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The Middle Colonies


Objectives Describe the geography and climate of the Middle Colonies. Describe the early history of New York and New Jersey. Explain how Pennsylvania and Delaware ... – PowerPoint PPT presentation

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Title: The Middle Colonies

  • Describe the geography and climate of the Middle
  • Describe the early history of New York and New
  • Explain how Pennsylvania and Delaware were
  • Explain how the Middle Colonies changed in the
    1600s and early 1700s.

Terms and People
  • proprietary colony a colony created by a grant
    of land from a monarch to an individual or family
  • royal colony a colony controlled directly by
    the English king
  • William Penn a Quaker leader who established
    the Pennsylvania colony and its capital,
  • backcountry a frontier region extending through
    several colonies, from Pennsylvania to Georgia

How did the diverse Middle Colonies develop and
Colonists settled in the Middle Colonies for
freedom of religion or to profit from trade,
farming, or other occupations.
Factors such as fertile soil, manufacturing, and
social equality promoted the colonies prosperity.
Geography of the Middle Colonies Geography of the Middle Colonies
Location New York, Pennsylvania, New Jersey, and Delaware (in order from largest to smallest) were the Middle Colonies.
Landforms Much of the Middle Colonies is lowlands. The Hudson and Delaware rivers are important waterways in the region. The soil is fertile and well-suited for crops like wheat, fruits, and vegetables.
Climate The climate is warmer, with a longer growing season, than the New England climate.
New York began as the Dutch colony of New
Netherland, which owed its economic success to
trade with Native Americans and British colonies.
However, New Netherland had only a small Dutch
population, and its other colonists were often
hostile to Dutch rule.
England and Holland had tense relations because
  • New Netherland separated Englands northern
    colonies from its more southern colonies.
  • New Netherland traded with English colonies,
    which violated Britains mercantile laws.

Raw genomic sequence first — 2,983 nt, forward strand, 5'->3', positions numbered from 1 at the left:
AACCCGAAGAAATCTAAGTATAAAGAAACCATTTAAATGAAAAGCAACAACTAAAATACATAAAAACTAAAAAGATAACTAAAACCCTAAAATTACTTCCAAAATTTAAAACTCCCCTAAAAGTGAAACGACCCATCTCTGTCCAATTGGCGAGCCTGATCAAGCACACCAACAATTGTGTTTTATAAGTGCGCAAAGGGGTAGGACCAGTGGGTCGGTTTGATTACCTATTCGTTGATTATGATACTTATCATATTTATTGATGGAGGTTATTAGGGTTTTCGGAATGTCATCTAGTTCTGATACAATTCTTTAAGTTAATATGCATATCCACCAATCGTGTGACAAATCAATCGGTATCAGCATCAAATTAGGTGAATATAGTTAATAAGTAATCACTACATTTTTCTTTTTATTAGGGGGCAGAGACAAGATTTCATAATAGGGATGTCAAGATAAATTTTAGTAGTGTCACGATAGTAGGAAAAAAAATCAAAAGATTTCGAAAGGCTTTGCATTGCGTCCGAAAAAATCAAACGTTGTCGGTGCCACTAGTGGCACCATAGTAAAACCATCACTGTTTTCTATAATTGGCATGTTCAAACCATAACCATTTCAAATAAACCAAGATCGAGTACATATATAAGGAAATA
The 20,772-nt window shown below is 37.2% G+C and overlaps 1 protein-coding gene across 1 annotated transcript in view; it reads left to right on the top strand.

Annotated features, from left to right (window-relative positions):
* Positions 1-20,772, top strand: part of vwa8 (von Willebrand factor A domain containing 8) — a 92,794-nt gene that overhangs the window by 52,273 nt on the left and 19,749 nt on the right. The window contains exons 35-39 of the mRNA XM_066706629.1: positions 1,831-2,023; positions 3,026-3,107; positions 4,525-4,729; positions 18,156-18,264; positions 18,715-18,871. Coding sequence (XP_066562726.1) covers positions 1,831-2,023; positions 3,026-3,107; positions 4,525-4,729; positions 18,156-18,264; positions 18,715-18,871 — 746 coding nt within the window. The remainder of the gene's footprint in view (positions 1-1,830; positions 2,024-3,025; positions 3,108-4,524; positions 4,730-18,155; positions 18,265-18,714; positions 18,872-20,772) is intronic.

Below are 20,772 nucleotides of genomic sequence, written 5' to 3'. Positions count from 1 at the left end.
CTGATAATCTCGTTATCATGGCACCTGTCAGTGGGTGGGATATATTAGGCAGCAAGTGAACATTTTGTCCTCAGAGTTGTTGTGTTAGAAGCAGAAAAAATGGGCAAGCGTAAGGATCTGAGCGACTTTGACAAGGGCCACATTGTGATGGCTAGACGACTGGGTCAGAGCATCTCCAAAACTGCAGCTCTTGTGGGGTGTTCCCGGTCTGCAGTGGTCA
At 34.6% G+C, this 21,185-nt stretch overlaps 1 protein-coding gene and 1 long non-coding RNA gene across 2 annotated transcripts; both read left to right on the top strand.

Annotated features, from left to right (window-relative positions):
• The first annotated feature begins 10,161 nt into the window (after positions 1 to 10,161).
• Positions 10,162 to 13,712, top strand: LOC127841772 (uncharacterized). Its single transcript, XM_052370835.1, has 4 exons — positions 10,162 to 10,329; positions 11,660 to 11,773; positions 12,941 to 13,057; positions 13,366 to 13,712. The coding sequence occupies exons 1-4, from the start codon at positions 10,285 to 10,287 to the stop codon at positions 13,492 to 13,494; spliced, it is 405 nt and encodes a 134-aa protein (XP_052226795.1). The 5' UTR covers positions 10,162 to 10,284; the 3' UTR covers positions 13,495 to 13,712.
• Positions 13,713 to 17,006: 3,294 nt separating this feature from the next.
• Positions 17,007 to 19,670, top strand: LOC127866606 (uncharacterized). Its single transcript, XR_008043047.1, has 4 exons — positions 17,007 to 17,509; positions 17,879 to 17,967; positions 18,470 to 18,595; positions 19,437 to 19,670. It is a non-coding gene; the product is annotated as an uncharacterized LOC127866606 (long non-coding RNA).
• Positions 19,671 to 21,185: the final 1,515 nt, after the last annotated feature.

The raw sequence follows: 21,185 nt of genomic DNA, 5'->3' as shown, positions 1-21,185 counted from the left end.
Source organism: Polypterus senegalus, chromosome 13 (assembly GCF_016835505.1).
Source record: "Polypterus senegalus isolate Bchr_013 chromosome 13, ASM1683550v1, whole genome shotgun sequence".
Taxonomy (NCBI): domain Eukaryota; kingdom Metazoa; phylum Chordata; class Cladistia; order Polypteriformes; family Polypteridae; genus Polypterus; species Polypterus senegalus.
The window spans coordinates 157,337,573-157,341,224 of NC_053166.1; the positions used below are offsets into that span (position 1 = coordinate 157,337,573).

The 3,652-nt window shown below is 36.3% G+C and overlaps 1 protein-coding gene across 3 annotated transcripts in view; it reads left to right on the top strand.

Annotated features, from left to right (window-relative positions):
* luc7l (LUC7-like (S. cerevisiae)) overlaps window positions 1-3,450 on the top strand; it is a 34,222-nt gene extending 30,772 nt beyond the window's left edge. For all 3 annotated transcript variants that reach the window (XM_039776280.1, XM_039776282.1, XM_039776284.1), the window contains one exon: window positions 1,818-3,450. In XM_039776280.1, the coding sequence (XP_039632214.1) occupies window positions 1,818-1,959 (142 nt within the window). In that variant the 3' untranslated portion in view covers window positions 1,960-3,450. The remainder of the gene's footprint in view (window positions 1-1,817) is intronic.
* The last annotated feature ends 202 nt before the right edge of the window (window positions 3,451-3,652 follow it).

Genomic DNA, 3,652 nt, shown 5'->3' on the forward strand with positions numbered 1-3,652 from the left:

In 1664, Englands King Charles II told his
brother James, Duke of York, that he could have
New Netherland if he conquered it.
New Netherland
With the help of a few warships, James did just
New York
James renamed the colony New York and its capital
New York City, and it became a royal colony in
New York
In 1665, part of southern New York split off and
formed a new colony, New Jersey.
At first, New Jersey was a proprietary colony,
but in 1702, it received a new charter as a royal
The Quakers emerged as a new religious group in
England during the 1640s and 1650s.
The Quakers believed
  • People do not need ministers because everyone has
    a direct link with God.
  • All people are equal in Gods eyes therefore,
    women are equal to men in spiritual matters, and
    slavery is wrong.

Quaker leader William Penn wanted to find a place
where Quakers could live free of persecution.
He used his connections to get a charter from the
king for a new colony in North America.
Penn arrived in the Pennsylvania colony in 1682
and established its capital, Philadelphia.
Penn considered his colony to be a holy
experiment of people from different faiths
living together in peace.
In 1682, Penn wrote a document that granted
Pennsylvania an elected assembly and provided for
freedom of religion.
Penn tried to deal with Native Americans fairly
he did not allow colonists to settle on land
until Native Americans sold it to them.
During Penns lifetime, relations between Native
Americans and colonists were much better in
Pennsylvania than they were in other colonies.
Control of the Delaware colony passed from the
Swedish to the Dutch to the English.
Penns charter for Pennsylvania included
Delaware, but he gave the colony its own
representative assembly.
In 1704, Delaware became a separate colony.
By the early 1700s, more than 20,000 colonists
lived in Pennsylvania.
Its wheat farms were productive, and Pennsylvania
was called Americas breadbasket.
Manufacturing was just beginning in the Middle
Colonies during the 1700s.
Manufacturers produced iron, flour, and pepper.
Town artisans worked as weavers, masons, coopers
(barrel-makers), and in many other trades.
By the middle of the 1700s, many settlers were
pushing south and west along the backcountry, or
frontier, between Pennsylvania and Georgia.
The backcountry settlers that traveled along the
Great Wagon Road often fought with Native
Many of the people who settled in the backcountry
were not English.
Some were Scotch-Irish, and others were German.
By 1750, non-English immigrants had made the
Middle Colonies the most diverse part of English
North America.
Philadelphia and New York had become the largest
cities and busiest ports in the colonies.
All of the colonies had thriving economies.
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